Twice within three weeks at the end of summer I was expected to sing “Come, People of the Risen King” at a tempo that is, technically, humanly possible—but hardly optimal. Granted, since I didn’t clock either service with a metronome, I only have my subjective memory to go on. But in both places the speed of the song was fast enough to just barely get the words out. Certainly too fast to sing with real understanding or meaning. (And this is a song I know well.)

After the second of these experiences I wondered what might have driven that fast tempo. Is this how the song is being recorded? Are service planners so worried about length of service? Are we worried that people will grow bored, or have grown bored with the song? Nerves?

I rather like the song, and am responsible for introducing it in one of the churches where we sang it this summer. So I came home and did a bit of YouTubing. Predictably the leading videos are of the Gettys themselves performing the song co-written with Stuart Townend. Very near the top of the list is also Mr. Townend performing the song. Ah, there’s the definitive tempo, right?

Very singable, with both breadth and welcome. Ironically, the only really fast version I found in my quick search was by a robed choir singing a choral arrangement of the piece. It would seem there is not an unavoidable online move to re-cast the song.

But can I say the song was wrongly sung in both churches? I believe so. First, because it was difficult to sing the (excellent) text clearly. (And again, this is a text I know; I wasn’t trying to parse the text as I sang.) Second, the song at a too-fast tempo has more of an urgency than a sense of invitation to it. And only third, but importantly, the song creators themselves might be considered to be the best judge of the appropriate tempo for their own song. (I know this is not always the case, but in any case, surely we may privilege a song’s creator with knowing how it goes best?)

As we invite congregations to sing any text, let’s exercise our inner Quincy Jones, and recognize that tempo is one of the means we have to let our singing be “filled with the Spirit” and “let the Word of Christ dwell richly” in those who sing.

Monday, August 1, 2016

Case in Point



 “How does this church’s worship shape her people’s ethical wisdom?”

I hd not yet read Samuel Wells, Improvisation, when on July 10 I posted a Facebook question following a series of national outrages. In the preceding days police officers in Baton Rouge, LA, had shot and killed a black man on the street. Three days later, on July 8, five police officers were shot by a sniper during a legal Dallas, TX, protest. (As we now know, the month would only get worse, and those of us of a certain age began to feel like it was 1968 again.) Preparing to head out to church, I stopped long enough to ask others:


To my church-going FB friends: If you're willing, would you answer the following questions? ( if you wish to remain anonymous feel free to answer privately through FB Messenger)
* Especially this Sunday - did your church read or sing a Psalm?
* This Sunday - were the shooting events of this week mentioned? In what context?
* Were the shooting events of this week prayed for publicly? Was that typical of your church's practice, or unusual?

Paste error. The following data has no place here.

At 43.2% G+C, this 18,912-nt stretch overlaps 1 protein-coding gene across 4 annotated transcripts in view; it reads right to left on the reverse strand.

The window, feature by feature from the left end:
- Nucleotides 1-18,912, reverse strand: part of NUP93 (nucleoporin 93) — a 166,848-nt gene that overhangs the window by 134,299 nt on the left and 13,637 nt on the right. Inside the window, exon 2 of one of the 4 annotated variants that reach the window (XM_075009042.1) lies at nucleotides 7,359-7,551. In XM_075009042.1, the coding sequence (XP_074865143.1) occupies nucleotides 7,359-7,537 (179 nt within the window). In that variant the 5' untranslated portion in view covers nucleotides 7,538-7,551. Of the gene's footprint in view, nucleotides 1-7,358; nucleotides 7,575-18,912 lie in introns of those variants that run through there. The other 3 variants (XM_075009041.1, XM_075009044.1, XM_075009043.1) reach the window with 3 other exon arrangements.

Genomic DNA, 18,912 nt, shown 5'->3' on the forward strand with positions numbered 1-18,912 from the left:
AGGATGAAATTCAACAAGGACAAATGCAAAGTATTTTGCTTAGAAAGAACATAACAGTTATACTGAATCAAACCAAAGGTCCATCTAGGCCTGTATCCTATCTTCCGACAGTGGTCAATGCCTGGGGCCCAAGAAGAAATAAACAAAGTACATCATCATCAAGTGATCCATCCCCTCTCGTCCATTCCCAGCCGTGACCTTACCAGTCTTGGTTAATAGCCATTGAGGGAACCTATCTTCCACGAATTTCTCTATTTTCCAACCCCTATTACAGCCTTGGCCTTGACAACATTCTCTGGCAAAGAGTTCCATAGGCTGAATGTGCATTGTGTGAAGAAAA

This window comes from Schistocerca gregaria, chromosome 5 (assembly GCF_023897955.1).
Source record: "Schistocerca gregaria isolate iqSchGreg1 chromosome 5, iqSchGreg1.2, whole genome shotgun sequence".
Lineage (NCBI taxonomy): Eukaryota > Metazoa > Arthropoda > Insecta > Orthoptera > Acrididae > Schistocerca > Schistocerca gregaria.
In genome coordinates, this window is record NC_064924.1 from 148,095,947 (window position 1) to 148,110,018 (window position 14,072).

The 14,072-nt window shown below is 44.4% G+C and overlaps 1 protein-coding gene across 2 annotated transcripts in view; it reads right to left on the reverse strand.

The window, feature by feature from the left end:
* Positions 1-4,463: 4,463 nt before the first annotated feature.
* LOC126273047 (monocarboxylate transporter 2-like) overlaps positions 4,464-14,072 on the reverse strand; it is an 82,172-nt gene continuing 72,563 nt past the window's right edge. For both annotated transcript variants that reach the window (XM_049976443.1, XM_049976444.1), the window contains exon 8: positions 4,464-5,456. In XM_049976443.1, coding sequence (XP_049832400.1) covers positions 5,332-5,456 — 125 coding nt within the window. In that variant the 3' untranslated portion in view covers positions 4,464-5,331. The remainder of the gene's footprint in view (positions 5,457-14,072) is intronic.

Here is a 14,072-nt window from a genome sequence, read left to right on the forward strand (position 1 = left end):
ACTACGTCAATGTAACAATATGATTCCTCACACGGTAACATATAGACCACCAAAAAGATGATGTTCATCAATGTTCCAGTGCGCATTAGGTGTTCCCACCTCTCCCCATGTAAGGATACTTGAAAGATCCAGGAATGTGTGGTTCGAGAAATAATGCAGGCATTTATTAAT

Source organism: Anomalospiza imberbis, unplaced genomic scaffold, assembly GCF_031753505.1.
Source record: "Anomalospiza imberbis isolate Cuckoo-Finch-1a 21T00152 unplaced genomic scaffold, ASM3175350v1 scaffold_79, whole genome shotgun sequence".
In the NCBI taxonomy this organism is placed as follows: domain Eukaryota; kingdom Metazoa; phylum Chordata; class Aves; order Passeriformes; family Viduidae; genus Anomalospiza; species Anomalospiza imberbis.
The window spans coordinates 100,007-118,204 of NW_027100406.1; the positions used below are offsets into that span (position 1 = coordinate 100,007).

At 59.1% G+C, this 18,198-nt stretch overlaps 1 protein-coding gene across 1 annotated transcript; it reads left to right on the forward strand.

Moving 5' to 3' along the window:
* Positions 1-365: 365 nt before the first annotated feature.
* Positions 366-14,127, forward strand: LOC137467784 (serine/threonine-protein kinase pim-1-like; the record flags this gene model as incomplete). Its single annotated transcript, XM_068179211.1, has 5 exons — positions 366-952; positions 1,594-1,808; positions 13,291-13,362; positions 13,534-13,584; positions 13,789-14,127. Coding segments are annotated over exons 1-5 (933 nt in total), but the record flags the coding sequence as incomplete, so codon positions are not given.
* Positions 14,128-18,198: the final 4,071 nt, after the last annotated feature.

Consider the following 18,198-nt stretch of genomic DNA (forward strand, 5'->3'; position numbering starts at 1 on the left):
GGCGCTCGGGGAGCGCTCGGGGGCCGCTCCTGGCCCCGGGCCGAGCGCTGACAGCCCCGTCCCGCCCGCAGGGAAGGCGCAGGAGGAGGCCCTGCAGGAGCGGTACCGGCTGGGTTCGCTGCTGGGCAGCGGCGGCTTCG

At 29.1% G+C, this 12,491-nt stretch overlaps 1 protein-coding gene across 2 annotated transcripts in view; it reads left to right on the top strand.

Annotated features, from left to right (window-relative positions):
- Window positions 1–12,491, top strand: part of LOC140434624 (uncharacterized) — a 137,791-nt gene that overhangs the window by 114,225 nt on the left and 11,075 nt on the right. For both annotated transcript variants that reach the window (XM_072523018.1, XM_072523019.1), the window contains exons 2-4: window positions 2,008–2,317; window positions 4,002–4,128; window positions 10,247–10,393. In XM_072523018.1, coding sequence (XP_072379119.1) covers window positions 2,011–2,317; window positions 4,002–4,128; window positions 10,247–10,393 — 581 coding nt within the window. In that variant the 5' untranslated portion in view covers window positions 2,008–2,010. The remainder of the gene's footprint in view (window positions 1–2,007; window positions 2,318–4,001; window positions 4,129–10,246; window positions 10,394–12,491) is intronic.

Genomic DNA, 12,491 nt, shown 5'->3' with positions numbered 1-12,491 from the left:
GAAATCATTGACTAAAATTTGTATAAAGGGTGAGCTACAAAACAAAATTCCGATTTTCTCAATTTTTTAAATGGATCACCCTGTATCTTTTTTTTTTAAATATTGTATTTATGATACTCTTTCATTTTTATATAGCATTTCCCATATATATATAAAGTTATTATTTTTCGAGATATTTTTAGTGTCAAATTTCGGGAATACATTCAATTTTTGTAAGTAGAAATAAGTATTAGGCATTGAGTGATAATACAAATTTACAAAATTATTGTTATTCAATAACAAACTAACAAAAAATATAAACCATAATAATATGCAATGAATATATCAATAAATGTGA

* Were people, peoples, communities related to this week's shooting events prayed for by name?
Just curious, as I myself head out to church this morning.



The responses were interesting, even if predictable. To summarize:
·         Churches in which the Psalms are regularly read or sung incorporated a psalm(s) in the service that morning. In some cases, the Psalm of the Day fit very aptly into the need of the day. In others, a Psalm was selected for the occasion.
·         Some churches that do not regularly read, sing, or pray from the Psalms, thought it important to incorporate an appropriate psalm that morning.
·         Others, in which the Psalms do not play a regular part of worship, did not go to the Psalms on July 10.
·         There did not seem to be a direct correlation between the presence of a Psalm in the service, and the more personal use of victims’ names in congregational prayer.
·         In some services, only the names of the police officers were spoken, in fewer the names of the other victims of the week.

If you go Here you may be able to scroll down to my July 10, 2016 post to read the responses.

I was just interested in what experiences my friends were having that morning in church. Since then, having read Improvisation, and thinking about how worship shapes the church’s ethics, I simply wish to cite this as a case in point. I am not going to take time to critique or praise any particular church or response.

Apropos Samuel Wells’ argument (I hope I making the correct application of this point in his book), every church had a chance on July 10 to help her people shape a Christian response to this summer’s simmering tensions. Our choices of whom to pray for, whose names to mention in prayer, and how to pray for our nation, speaks to all who listen and are learning to pray. More than learning to pray, we are learning how to respond. Our hearts are being shaped.


I was relieved to hear the associate pastor at my church pray beautifully, meaningfully, and personally along these lines. He prayed for the victims’ families, and spoke the name Alton Sterling (Baton Rouge) as well as all five Dallas policemen. He prayed for justice. If I have one critique of this prayer, it is that the pastor prayed for the church’s role in national healing, but not for this church’s role in national or local matters.

Since this church does not regularly sing, read, or pray the Psalms, I wasn’t sure what to expect. My hypothesis is that a regular recitation of the Psalms—which appears to have been normal in the New Testament, and has been practiced in Christian worship in every generation since—will naturally tune our hearts to pray for, and thus identify with the poor, the marginalized, the lonely and outcast; to pray and thus stand against unjust power and powers; and to see God’s hand and understand God’s heart in the affairs of nations. Hearing the voice of God in the Psalms keeps these matters from seeming political in church. Singing and Praying and Reciting the Psalms together ought to provide bridges for civil discourse about political differences. The Psalms ought to remind us that our hope and hopes are not in the kingdoms of this world, but in the Kingdom of God.

In short, the Psalms ought to not only teach us to pray and praise God, but to live God’s life in the world.